From December 3, 2001
Europe Sets Limits
on Dioxin and Other Food Contaminants
Late last week the European Commission set legally binding limits on the presence of dioxins, furans, and PCBs in food. The regulation takes effect on July 1, 2002, and any food that exceeds these limits will be excluded from the food chain after that date.
These food safety measures are a critical component of the European Union Health and Consumer Protection Commission's (European Commission's) strategy to improve the safety of feed and food. The European Commission is the executive branch of the 15-nation European Union. Their strategy was created in response to food contamination problems in Europe's past, including those caused by dioxin and mad cow disease.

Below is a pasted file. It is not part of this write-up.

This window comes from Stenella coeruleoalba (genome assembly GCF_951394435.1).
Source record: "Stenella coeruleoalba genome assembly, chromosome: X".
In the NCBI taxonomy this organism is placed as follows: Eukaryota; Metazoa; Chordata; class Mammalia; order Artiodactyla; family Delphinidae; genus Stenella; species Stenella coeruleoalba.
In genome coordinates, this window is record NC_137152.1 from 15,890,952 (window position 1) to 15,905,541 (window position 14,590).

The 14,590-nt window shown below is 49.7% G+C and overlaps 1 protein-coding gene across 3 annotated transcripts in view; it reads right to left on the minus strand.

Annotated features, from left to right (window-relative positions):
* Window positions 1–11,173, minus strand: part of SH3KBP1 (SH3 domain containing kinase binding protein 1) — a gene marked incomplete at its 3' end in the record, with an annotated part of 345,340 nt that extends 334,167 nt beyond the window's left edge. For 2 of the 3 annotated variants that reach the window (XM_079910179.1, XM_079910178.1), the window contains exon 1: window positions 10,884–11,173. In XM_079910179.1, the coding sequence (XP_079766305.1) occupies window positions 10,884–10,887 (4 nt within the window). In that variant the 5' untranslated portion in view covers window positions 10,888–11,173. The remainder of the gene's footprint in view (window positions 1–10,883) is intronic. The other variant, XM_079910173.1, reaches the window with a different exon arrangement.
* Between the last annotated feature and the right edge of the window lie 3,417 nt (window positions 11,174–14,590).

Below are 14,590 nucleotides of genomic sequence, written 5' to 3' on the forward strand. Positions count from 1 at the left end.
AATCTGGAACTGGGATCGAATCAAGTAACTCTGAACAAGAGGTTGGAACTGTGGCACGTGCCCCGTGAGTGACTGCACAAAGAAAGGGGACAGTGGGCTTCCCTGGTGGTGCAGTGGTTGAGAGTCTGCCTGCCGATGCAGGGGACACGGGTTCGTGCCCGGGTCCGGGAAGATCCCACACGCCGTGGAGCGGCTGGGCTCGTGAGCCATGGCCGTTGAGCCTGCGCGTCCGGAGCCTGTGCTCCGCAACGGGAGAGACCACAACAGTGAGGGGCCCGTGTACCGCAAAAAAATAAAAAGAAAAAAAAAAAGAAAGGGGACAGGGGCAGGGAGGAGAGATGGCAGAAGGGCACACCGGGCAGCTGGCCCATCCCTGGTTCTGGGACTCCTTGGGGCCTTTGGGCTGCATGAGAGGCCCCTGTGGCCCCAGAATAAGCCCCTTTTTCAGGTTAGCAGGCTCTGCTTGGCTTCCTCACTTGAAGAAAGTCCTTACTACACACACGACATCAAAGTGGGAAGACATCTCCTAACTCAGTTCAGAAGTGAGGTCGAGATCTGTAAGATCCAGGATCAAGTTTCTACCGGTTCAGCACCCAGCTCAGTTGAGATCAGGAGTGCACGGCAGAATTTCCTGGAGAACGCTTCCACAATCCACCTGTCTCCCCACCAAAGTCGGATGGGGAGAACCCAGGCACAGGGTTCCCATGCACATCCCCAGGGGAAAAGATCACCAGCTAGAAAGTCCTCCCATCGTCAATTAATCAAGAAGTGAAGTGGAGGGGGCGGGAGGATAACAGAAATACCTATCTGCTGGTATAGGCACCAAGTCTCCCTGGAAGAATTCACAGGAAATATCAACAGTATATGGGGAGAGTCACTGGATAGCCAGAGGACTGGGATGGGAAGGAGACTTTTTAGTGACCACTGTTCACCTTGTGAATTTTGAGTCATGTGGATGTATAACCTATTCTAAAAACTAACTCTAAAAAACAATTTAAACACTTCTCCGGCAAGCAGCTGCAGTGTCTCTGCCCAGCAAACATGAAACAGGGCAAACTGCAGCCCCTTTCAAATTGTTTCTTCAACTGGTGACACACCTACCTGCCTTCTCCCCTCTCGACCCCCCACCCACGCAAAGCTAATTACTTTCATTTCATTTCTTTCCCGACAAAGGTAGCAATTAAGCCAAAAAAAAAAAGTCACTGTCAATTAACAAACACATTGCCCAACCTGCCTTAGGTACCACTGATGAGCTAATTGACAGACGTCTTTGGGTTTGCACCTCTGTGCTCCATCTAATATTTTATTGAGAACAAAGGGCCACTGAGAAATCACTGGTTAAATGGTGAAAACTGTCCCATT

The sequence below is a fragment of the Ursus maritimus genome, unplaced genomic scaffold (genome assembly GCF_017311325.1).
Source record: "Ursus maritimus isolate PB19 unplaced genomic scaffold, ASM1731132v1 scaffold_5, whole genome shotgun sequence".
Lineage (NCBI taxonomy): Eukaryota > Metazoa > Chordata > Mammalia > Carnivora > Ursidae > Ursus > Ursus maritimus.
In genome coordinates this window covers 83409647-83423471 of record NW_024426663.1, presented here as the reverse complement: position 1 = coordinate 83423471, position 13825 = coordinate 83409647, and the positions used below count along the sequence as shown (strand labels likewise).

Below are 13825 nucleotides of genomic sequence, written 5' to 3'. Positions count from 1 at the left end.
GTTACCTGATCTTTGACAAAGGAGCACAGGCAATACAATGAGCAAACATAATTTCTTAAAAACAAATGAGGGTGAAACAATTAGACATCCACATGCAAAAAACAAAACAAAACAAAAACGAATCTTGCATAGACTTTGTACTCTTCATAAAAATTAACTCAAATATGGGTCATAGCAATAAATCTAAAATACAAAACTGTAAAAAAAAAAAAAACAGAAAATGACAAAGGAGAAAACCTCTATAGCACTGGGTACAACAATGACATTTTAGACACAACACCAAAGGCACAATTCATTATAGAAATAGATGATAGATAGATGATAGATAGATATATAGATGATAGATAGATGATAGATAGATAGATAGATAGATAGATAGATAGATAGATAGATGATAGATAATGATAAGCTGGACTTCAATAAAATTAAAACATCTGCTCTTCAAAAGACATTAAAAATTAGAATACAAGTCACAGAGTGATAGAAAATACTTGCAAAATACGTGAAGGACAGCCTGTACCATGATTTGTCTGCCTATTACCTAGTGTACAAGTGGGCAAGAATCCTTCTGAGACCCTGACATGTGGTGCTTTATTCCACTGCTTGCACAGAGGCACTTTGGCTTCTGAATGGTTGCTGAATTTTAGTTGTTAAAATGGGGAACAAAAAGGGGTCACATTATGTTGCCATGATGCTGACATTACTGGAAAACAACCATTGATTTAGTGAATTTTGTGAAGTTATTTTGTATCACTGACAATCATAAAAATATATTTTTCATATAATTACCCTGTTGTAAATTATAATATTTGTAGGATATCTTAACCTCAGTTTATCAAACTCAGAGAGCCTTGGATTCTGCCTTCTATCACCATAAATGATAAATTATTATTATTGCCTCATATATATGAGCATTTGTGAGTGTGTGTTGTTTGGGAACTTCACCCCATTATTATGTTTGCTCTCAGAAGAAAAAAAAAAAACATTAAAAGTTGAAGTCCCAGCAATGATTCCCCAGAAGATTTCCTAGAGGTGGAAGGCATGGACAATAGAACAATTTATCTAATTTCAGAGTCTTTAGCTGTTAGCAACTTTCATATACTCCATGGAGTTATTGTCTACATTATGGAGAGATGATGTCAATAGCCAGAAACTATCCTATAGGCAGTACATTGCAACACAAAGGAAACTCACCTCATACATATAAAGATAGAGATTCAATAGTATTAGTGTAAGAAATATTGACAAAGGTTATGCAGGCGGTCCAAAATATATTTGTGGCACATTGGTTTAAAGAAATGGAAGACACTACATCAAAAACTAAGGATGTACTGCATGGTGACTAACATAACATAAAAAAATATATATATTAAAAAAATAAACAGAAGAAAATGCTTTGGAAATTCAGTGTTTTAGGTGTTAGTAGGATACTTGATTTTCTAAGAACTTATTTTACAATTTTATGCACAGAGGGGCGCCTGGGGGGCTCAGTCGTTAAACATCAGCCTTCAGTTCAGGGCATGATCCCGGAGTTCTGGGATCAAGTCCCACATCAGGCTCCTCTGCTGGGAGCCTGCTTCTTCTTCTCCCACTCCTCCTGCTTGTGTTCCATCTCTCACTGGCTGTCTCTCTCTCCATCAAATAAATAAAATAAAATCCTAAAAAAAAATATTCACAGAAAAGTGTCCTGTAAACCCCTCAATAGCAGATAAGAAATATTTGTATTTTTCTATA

"Our strategy aims to deal with a complicated cycle of contamination necessitating simultaneous measures to reduce the presence of dioxins, furans and PCBs in feedingstuffs and foodstuffs," said European Commissioner, David Byrne. "While these measures offer protection of consumer health, the ultimate goal must be to further reduce dioxin release at the source, to stop it from entering the environment," Byrne added. He noted that very few other countries have set legally binding levels for dioxins in food.
Dioxins and furans can be found in commercial grade pentachlorophenol, which is a wood preservative still used in the United States. The National Toxicology Program of the National Institutes of Health lists dioxin as a known carcinogen and furan as "reasonably anticipated to be a human carcinogen." Dioxin and furan are listed among the most toxic chemicals ever created, and are classified as persistent organic pollutants by the United Nations Environment Programme.